W.Va. trooper hangs up his badge after 2 decades

March 29, 2004|by DAVE McMILLION

MARTINSBURG, W.Va. - It is one of the moments in Deke Walker's West Virginia State Police career that sticks out in his memory.

The then-24-year-old trooper had been with the state police two years when he was told in 1979 that he was being sent to the old West Virginia Penitentiary in Moundsville, W.Va., because of a riot.

When inmates broke out of the prison, an off-duty trooper who was outside the facility was shot to death and dragged out of his car, Walker said.


Walker was among a group of troopers sent into the prison to restore order.

"I had the midnight shift. It was pretty strange," Walker said.

Walker and another trooper were assigned to a key location in the prison where two hallways intersected, and a stairway led down to another level, Walker said.

The two troopers were to stay on the lookout for anyone who might come through the area, such as an inmate.

"The whole night, no one came through. That (duty) was rather unpleasant," said Walker, who responded to two other riots at the prison.

After a 26-year career that involved investigating some of the Eastern Panhandle's most talked-about criminal cases, and even challenging the department where he worked, Walker has decided to retire.

Last Friday was Walker's last day with the state police and today he starts a new job as an investigator with Farmers and Mechanics Mutual Insurance Co. on Edwin Miller Boulevard.

For years, Walker has been a familiar face in local state police detachments.

He has managed or helped manage various parts of the local state police barracks, was often the point-person in dealing with local media in recent years and was involved in a variety of other efforts over the years, including managing a patrol for Interstate 81 in Berkeley County.

"I've always had a lot of respect for him," said Gary Griffith, director of criminal investigations for the West Virginia Department of Tax and Revenue. Griffith, a former Berkeley County resident who worked for the state police in Martinsburg from 1976 to 1993, said Walker was always energetic and interested in working with his colleagues on police business.

Griffith, who eventually became deputy state police superintendent, described Walker as "honest as the day is long."

Walker was born in Keyser, W.Va., in 1955 and grew up in the community of Piedmont, W.Va., about four miles west of Keyser.

Walker said he did not see the state police much in Piedmont.

"It was like at the dead end of Route 46," Walker said.

But when Walker did see the state police, he was impressed by them.

Those memories stuck with him, and he applied to the state police academy when he graduated from high school.

Although Walker was turned down twice by the state police, he later was hired after being encouraged to apply again.

Walker entered state police training in 1978 and his first trooper job was in Martinsburg, where he worked for 16 years. He worked his way up through the ranks, becoming a corporal, sergeant, assistant detachment commander and commander of the Berkeley Springs, W.Va., detachment.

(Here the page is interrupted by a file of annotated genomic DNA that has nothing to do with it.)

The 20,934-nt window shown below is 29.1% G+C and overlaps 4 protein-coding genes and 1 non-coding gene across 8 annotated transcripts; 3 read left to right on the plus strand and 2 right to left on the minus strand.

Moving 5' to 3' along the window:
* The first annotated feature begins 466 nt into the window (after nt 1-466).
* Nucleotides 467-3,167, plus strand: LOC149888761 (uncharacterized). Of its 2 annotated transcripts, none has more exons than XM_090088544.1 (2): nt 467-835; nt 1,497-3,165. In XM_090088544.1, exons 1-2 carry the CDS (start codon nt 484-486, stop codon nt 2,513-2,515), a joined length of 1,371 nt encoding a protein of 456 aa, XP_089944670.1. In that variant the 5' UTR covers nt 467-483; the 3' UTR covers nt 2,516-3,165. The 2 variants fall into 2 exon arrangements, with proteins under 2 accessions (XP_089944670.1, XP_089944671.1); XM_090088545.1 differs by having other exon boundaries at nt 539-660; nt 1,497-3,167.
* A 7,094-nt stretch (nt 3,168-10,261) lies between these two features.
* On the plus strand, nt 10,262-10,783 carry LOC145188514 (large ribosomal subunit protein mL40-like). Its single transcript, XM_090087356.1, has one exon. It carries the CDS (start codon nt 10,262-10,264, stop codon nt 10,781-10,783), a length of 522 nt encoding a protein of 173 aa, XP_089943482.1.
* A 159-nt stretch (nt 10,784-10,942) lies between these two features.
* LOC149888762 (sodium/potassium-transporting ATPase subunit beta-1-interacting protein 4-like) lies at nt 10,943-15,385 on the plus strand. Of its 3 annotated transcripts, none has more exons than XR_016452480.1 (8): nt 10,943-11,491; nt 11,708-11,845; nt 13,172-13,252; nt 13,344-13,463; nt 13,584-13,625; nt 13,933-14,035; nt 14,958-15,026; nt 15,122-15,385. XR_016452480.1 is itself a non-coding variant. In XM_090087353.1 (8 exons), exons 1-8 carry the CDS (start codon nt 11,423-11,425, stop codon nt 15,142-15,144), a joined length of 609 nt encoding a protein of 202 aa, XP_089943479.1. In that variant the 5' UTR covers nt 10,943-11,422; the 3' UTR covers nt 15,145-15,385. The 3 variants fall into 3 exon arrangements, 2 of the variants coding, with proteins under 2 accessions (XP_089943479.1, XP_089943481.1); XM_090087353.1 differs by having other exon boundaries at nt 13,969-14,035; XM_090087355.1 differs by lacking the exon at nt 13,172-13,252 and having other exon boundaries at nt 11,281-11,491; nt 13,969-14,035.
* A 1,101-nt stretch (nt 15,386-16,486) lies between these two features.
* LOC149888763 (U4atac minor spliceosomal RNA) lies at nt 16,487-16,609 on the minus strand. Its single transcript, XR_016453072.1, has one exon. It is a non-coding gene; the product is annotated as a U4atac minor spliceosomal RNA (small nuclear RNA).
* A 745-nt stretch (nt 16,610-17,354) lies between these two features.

Walker was promoted to first sergeant in February 2002, meaning he oversaw state police operations in Berkeley, Jefferson and Morgan counties.

Looking back over Walker's career takes in some of the most talked-about crimes in the Eastern Panhandle.

The 48-year-old was among a group of police who caught the Franklin brothers, two men who caused panic across the Eastern Panhandle following a string of crimes that began 25 years ago.

Among the crimes were stealing guns and money and shooting a man. Charles and Warren Franklin could live off the land and when they were found, they were living in a deep-woods hideout in southern Berkeley County, which was rigged with propane and car batteries for energy.

Walker remembers the Franklin brothers vowing that they would not be captured alive. Had the circumstances been any different when the police caught them, the ending could have been much more exciting, Walker said.

"We caught them sleeping and they were very, very surprised," Walker said, adding that the men were subdued.

Walker remembers participating in the hunt for Randy McBee, a Morgan County man charged in an 11-day crime spree in the Berkeley Springs area in 1993 and more recently, working on the case involving Trooper Bobby Elswick, who was shot in the head after responding to a domestic call near Hedgesville, W.Va., on Oct. 10, 2002.

Walker said he was at a midget league football game when he was notified about the shooting of Elswick. Walker went home, changed clothes and headed to the scene.

"That was one of those situations when you think about your own mortality," Walker said.

When a colleague is injured in a serious incident such as that, emotions sometimes can make the situation more difficult, Walker said.

That night, it was Walker's job to keep everyone focused.

After Elswick was shot, "things really looked bad" and Walker remembers state police officials discussing how to handle a possible funeral for Elswick.

Elswick ended up surviving the shooting and continues to recover.

Walker once challenged his own department when he was involved in a discrimination suit against a top agency official. In 1990, Walker, the NAACP and six other black troopers filed suit against Jack Buckalew, former head of the state police, claiming blacks were discriminated against in seeking jobs and promotions within the state police.

Walker said the plaintiffs in the case ended up taking a small cash settlement.

In his new job with Farmers and Mechanics Mutual Insurance Co., Walker said he expects to investigate cases like insurance fraud for the company.

"I like the idea of it. I'm looking forward to it," he said.

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